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article imageReview: When I'm 64 triumphant for rookie Canadian playwright Special

By Mark J. Allan     Mar 29, 2015 in Entertainment
Courtenay - Motivated to create more roles for elderly women, rookie Canadian playwright Steve Hill has crafted a winner populated by six believable characters.
When I’m 64 by rookie playwright Steve Hill is an inspirational production populated by believable, sympathetic elderly female characters.
Inspired by the offbeat Paul McCartney song of the same name from the Beatles’ legendary Sgt. Pepper’s Lonely Hearts Club Band album, the play reveals some truly lonely hearts.
Some have lost spouses to the Grim Reaper; others are considering cutting the cord that attaches them to unfaithful husbands.
Many emotions, including anger, loneliness, loss, sadness, courage, fear, pride and forgiveness, were apparent March 28 in the first of two almost-sold-out performances at the Sid Williams Theatre in Courtenay, B.C., Canada.
After local Comox Valley music icon Sue Medley opens with a plaintive solo acoustic version of her song "These Are the Days," Lynn Hodge follows with a strong statement as breast cancer survivor and dragon boat paddler Trish.
Recounting how she overcame her fear of the water to join a dragon boat rowing team with fellow cancer survivors, Trish expresses fear, courage, defiance and anger.
The anger arises prophetically from so many members of the dragon boat team dying — six in one terrible year.
Diminutive Elaine Hanson, as self-made woman MJ, taps into her dance and choreographic background for some wonderful physicality.
Kate Fairley, as octogenarian Joan, delivers her lines effectively — no small feat when you consider that Fairley herself is 83, when memory can be unreliable.
Joan has a lifetime of memories she wants to share — if she could only get her emotionally unavailable Me Generation daughter to listen. Joan does her best by bringing to life a faded black and white photo of two long-dead European farmers whose kindness partially offsets a Nazi atrocity.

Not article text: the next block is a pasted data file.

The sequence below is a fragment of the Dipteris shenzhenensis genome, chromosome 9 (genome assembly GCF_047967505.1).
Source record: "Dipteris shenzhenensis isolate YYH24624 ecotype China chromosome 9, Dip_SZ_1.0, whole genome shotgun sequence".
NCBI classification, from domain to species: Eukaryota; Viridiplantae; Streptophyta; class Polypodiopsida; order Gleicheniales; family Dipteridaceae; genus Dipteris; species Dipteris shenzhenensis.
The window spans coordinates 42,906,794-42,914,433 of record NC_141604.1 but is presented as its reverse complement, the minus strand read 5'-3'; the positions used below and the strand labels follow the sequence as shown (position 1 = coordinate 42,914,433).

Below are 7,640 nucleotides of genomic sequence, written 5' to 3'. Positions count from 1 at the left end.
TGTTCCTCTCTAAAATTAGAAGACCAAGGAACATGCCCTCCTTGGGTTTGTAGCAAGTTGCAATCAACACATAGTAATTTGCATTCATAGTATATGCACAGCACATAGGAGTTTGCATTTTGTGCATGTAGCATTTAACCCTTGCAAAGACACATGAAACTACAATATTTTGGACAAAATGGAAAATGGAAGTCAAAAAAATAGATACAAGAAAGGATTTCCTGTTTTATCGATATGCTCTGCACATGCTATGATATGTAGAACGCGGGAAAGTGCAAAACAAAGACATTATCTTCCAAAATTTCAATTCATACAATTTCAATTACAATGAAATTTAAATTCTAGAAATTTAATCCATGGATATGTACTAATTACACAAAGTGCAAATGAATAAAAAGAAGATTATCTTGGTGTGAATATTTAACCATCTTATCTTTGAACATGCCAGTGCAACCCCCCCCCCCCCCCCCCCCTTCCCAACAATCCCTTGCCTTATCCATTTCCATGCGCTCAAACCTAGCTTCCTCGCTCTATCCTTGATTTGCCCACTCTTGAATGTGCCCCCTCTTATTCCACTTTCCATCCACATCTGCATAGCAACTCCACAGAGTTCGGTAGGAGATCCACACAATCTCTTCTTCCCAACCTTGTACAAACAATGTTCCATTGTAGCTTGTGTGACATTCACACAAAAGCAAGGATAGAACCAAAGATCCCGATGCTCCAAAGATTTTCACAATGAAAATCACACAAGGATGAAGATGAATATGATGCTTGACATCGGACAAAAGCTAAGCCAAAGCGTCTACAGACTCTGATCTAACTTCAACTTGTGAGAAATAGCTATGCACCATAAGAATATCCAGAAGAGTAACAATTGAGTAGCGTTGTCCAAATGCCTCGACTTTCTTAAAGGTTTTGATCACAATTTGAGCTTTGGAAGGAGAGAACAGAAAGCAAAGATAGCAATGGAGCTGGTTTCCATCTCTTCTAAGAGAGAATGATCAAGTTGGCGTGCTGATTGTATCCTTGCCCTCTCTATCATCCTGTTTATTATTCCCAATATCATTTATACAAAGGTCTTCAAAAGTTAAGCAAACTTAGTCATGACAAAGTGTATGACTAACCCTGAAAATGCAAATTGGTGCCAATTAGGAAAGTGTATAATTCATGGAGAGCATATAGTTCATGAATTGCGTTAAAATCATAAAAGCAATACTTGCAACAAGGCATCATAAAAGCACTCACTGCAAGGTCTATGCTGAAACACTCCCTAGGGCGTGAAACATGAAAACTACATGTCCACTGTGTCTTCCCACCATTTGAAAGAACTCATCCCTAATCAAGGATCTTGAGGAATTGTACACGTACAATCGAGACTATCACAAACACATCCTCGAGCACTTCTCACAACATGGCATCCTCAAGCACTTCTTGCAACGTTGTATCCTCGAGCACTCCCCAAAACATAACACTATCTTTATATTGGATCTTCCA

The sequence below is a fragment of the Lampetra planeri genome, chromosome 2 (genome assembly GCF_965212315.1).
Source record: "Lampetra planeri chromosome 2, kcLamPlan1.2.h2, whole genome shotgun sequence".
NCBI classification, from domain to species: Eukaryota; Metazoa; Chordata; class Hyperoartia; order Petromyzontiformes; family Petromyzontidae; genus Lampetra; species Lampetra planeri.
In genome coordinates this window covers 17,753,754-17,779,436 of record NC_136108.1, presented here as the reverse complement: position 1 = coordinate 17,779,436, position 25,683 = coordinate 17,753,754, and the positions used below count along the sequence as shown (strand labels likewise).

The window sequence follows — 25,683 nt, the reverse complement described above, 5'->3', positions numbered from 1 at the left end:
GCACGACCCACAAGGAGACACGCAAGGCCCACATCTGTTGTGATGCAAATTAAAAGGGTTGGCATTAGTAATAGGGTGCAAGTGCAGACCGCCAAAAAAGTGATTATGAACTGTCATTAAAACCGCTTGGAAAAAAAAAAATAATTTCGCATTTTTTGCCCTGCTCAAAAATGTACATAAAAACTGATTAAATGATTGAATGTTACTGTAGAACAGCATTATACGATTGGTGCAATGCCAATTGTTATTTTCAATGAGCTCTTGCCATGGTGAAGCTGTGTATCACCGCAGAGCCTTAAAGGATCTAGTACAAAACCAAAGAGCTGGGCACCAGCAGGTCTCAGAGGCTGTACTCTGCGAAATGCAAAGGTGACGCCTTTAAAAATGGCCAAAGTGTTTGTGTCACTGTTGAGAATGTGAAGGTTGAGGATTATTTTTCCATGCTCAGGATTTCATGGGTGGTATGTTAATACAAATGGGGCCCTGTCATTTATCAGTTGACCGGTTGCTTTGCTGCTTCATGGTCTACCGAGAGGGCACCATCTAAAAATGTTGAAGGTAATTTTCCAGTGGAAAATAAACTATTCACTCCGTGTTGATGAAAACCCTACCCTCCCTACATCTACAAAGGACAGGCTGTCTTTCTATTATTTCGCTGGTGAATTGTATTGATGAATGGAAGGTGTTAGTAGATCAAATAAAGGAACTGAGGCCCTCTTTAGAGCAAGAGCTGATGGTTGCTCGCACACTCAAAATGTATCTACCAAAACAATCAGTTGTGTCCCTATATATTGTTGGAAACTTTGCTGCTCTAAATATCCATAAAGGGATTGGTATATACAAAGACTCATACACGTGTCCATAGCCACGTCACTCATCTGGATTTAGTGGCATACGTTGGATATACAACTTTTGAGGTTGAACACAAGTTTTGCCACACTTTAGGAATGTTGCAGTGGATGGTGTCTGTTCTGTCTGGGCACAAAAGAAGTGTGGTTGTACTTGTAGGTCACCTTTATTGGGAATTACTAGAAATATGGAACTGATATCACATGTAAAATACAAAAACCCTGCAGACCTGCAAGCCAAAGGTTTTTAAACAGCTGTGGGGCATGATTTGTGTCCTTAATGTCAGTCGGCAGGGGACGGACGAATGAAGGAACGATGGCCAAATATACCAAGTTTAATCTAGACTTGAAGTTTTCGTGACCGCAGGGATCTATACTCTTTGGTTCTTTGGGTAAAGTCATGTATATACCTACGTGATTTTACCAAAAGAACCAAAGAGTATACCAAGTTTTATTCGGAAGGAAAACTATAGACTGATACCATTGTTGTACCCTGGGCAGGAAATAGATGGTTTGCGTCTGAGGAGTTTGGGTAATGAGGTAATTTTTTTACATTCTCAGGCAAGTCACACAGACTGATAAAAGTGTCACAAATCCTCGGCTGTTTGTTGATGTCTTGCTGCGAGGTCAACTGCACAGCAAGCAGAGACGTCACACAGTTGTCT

As Sonja, Sharon Pridham captures the terror elderly people feel when trying online dating.
Louise Salter’s Alexandra seems to have everything a woman could want — three lovely daughters and a comfortable life supplied by her real-estate wheeler-dealer husband.
Her appreciation of fine wine and food is tempered by a difficult decision she has to make regarding her spouse.
Salter has a rare gift of eliciting laughter without saying a word.
As Streetwoman, Patricia Foster appears sporadically and speaks sparingly. Some personal tragedy has shunted her onto the fringes of society, but she is nonetheless connected to the other women.
In a striking technique, Hill rarely has more than one character in the spotlight at a time, allowing audiences to focus on one soliloquy at a time.
Video occasionally augments the plotline and character development, although it sometimes distracts attention from what the characters are saying.
An active soundscape helps to conjure memories described by cast members.
Besides creating vibrant and believable elderly female roles, Hill captures the spirit of a remarkable place known to the native K’ómoks people as the Land of Plenty.
When I’m 64 will always play better to Comox Valley audiences due to the many local references, but the themes that reverberate through the cast’s fine performances are universal.
His years as chaplain, counselling people in life-or-death circumstances at the local St. Joseph’s General Hospital, have given Hill access to powerful, genuine, often-painful emotions.
His perceptiveness, compassion, writing skill and heartfelt desire to create more stage roles for elderly women did the rest.
When I’m 64 is a triumph that would make McCartney proud.
Sharon Pridham (left) portrays Sonja  a widow who tries Internet dating  in When I m 64 by first-tim...
Sharon Pridham (left) portrays Sonja, a widow who tries Internet dating, in When I'm 64 by first-time playwright Steve Hill. Louise Salter plays Alexandra, a successful executive and wine connoisseur with a huge decision to make.
Terry Penney
More about Play, Elderly women, Comox Valley, Canada
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